The unpredictability of the geopolitical environment does not help the country's recovery process, either. In such a situation, we must keep a year-round eye on the international market. To monitor the international market, a permanent system must be established. This would aid in the formulation of better and more effective policies.

During the pandemic, severe flaws in social safety net programmes surfaced. There are concerns that an important portion of the support allocated to the SSN does not reach the poor due to identification problems. As a result, targeted groups continue to suffer. While local government authorities and officials compile beneficiary lists, there is no system in place to ensure accountability and transparency throughout the process. Therefore, substantial coordination between ministries is required. In addition, all safety net programmes must be consolidated onto a single platform. While the allocation for SSN programmes should be raised substantially, there is also a need to ensure coordination, accountability, and transparency in the overall process of allocation, distribution, and management of the programmes.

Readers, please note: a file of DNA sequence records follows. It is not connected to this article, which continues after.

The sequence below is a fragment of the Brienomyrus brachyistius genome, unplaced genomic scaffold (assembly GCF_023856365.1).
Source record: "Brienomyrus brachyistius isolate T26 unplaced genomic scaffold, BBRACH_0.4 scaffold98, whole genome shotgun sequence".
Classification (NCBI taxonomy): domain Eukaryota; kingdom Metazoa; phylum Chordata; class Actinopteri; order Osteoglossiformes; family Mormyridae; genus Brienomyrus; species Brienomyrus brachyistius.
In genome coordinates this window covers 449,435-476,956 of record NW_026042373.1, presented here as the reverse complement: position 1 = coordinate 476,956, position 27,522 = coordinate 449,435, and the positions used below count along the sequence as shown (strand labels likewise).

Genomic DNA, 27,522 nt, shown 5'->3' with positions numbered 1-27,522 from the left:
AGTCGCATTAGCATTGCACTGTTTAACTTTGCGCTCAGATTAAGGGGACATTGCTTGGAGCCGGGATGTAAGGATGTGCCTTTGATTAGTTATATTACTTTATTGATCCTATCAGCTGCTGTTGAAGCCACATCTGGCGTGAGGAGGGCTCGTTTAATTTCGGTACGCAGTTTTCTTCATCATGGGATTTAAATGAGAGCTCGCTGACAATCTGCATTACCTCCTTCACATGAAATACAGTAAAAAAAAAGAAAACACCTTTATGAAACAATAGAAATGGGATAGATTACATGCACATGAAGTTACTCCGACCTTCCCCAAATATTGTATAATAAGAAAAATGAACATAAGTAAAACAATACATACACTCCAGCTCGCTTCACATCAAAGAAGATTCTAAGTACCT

The government's initiative to sell products at a lower cost by providing TCB "family cards" to 10 million families is commendable. However, the coverage must be expanded, as many low- and middle-income families, in addition to poorer families, are still unable to take advantage of this benefit. Along with TCB trucks, sales centres for beneficiaries could be set up across the country.

Most micro and small firms, which play an important part in the economy's supply chain, are still struggling. The resulting supply chain disruption will continue to obstruct economic recovery at the intended pace. As the informal sector employs more than 85 percent of the workforce, a substantial portion of which is made up of micro and small companies, if these businesses fail to recover, the overall economy will not revive, leaving many people to keep struggling in the labour market. Micro and small enterprises have benefited the least from the government's stimulus packages.